Finally, I've got a short youtube demo showing off my progress in action. Enjoy!:

2/20/2014: Render more stuff! (Updated)

So Last time I was working in 3D, I was messing around with XNA. Basically since then, XNA has been discontinued, and we won't see it coming back for the Xbox One. This is sad, but I'm looking to move on and keep making games.

    Now that I'm revisiting my 3D game project, I decided to write the game in C# C++ using DirectX. For now, this page will serve as a blog view, updated pretty regularly.

    Basically if you have read the front page, you'll know already that I have rendered more shapes. I decided to add a simple set of axes set about the origin, as well as begun to work on a simple ramped (sloped?) model. The ramp is textured and translated to coords (2,2) at what I'd call its origin, but without reference that point might be confusing. Anyway, I am planning on moving on to its collision detection next, essentially defining a boundingslope which will apply to all sloped objects in the future.

    I have also put transforms into the model class, so we can rotate and translate (later scale, maybe) each model. I have also loaded all current models into a vector which will essentially later form the basis for the Map class.

    For now, I'll attach a screenshot of what it looks like:


2/12/2014: Render the cube!

    I recently got textures loaded and properly attached to vertices. Below is a little sample:

da cube, boy

    I am currently working on loading models from file. What I mean is, defining a custom file format for my models and importing them / making them. I plan on doing the same for terrain meshes, and then finally doing the standard old loading of fbx and other model files.

    So other stuff that works?
    -DirectInput from Keyboard
    -Rotation translation of camera
    -Collision via custom bounding boxes
    -Probably some other stuff I'm forgetting.

    More updates soon I hope!

1/31/2014: Second, delayed update:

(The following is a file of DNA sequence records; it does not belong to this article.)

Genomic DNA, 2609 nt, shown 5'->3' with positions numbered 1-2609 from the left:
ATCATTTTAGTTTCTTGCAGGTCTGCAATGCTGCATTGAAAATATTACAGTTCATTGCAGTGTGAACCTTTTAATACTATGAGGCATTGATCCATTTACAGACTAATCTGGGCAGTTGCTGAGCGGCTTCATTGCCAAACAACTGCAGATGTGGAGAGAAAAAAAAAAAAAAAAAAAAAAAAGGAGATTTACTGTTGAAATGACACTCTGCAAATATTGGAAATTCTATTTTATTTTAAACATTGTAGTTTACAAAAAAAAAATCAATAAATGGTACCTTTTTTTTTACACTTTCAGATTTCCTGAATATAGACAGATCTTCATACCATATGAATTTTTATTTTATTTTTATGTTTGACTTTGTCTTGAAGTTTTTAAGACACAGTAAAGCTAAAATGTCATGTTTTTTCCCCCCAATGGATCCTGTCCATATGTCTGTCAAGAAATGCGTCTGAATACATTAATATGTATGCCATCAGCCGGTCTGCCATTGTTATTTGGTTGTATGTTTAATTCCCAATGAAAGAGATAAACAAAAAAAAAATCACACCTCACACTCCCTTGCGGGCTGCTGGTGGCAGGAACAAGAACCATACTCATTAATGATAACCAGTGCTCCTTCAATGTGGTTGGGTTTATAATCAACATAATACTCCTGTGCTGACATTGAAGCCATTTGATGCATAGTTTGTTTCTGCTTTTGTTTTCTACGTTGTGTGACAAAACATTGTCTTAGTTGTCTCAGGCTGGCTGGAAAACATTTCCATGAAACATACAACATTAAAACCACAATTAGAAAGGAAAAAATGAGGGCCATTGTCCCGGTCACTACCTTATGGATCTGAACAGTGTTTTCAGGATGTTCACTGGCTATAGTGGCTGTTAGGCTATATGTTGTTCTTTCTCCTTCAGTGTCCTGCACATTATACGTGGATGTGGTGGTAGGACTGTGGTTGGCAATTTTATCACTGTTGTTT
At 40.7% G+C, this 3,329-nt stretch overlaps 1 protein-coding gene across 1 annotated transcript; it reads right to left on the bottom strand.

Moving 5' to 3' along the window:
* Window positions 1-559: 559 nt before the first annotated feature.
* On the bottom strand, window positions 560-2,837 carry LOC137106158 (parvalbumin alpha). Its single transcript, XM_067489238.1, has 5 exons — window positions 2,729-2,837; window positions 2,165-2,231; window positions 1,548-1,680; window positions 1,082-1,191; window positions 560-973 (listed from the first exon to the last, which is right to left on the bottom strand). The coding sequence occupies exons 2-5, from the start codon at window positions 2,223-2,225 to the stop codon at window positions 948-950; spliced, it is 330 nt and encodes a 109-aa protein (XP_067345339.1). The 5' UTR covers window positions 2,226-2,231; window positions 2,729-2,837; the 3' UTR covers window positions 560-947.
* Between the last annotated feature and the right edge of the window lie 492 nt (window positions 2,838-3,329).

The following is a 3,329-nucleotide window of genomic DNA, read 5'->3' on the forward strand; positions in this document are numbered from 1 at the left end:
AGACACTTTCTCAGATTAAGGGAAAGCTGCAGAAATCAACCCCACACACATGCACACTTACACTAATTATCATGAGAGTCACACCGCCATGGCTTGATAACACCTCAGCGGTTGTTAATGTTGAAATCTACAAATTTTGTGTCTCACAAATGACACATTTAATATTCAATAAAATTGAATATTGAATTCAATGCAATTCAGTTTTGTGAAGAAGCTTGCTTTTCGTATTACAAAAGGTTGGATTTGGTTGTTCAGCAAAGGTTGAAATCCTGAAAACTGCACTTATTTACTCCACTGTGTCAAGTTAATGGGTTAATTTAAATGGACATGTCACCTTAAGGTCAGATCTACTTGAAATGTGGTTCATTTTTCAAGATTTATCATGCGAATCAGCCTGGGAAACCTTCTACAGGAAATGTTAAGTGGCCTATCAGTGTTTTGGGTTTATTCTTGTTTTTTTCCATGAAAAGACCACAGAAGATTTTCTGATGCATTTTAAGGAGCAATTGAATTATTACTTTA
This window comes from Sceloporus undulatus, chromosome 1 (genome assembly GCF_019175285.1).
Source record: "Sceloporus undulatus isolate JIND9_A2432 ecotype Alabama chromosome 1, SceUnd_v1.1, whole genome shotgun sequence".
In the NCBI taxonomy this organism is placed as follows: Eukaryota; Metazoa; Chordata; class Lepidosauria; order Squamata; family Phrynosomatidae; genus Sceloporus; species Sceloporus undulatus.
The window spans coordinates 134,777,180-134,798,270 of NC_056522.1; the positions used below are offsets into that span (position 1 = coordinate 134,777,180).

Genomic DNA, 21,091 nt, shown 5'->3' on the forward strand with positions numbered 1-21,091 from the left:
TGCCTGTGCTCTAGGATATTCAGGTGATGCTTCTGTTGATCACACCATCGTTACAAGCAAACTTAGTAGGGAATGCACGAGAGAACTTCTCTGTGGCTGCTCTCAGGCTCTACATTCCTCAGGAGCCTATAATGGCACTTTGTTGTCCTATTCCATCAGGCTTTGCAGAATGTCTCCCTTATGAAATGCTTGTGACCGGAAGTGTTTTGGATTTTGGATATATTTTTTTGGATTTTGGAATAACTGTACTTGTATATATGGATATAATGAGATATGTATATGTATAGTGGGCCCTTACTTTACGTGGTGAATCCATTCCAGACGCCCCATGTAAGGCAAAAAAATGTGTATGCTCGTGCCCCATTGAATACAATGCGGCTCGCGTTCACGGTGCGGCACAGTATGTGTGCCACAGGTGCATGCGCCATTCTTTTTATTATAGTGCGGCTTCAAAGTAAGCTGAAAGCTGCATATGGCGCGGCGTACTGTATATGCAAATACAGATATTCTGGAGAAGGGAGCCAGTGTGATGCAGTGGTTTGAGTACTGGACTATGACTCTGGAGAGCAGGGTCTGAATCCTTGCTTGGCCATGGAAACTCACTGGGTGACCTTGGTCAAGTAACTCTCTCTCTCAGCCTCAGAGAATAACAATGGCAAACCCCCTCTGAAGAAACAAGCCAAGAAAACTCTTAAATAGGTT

I had made good progress on the project. I made the mistake of posting it to facebook rather than here. I will refrain, however, from re-posting it here because as you might have read above, I am switching the project to be written in C++ rather than C#. This is essentially because after writing in C# for a few years now, I feel I have a lot less to learn by just doing what I would consider 'easy' than to build up experience in a language that I have only minor experience in. Also, C++ is basically considered the 'industry standard' for making games as it is, though I wouldn't mind seeing that change, it's still very necessary to be proficient in C++ to get work in dev roles.

    Since last time, I learned to define meshes, load them, and then display them. I learned about HLSL and lighting, and finally began importing models created in Blender. Things with this project are likely to be identical, though I'm looking to use 3dsMax as I seem to prefer it. This also means being able to load .fbx files, but from what I understand, this isn't much trouble to do.

    The project's rebirth has already got me a blue window where I've done a lot of the backend work getting the graphics device linked up and drawing. There are currently no vertices in the vertex buffer, or meshes to display, but the game is ready for those assets to be imported and loaded. I also have input handling detection, and a few other interfaces/classes worked out that aren't visually apparent at the moment, but will be entirely useful. More to come soon, as I will try to update this somewhat regularly throughout this semester. (And beyond?)

10/9/2013: First update:
    I started working on a game project about two weeks ago, but I was getting discouraged that XNA would not be continuing forward for next gen. After all, I've learned a majority of my game making experience through the XNA framework, and made a few games now that use it at the core. But now that it is no longer, I decided to reboot the project before I got any further (and things got messy).

    It took me a good few hours, and a lot of trial and error, but I have produced a demo similar to the state I was in before the DirectX translation. Essentially we have a dungeon generator which throws together a group of polygons and renders them to the window. The user can pan and rotate around the object in 3D space. Left to do is add back walls and ceilings, and re-add colision detection, though those shouldn't be too difficult. I also plan on getting my XML parser hooked in soon, so I can load maps from file. But for now, here's a screenshot of what I've got:

first image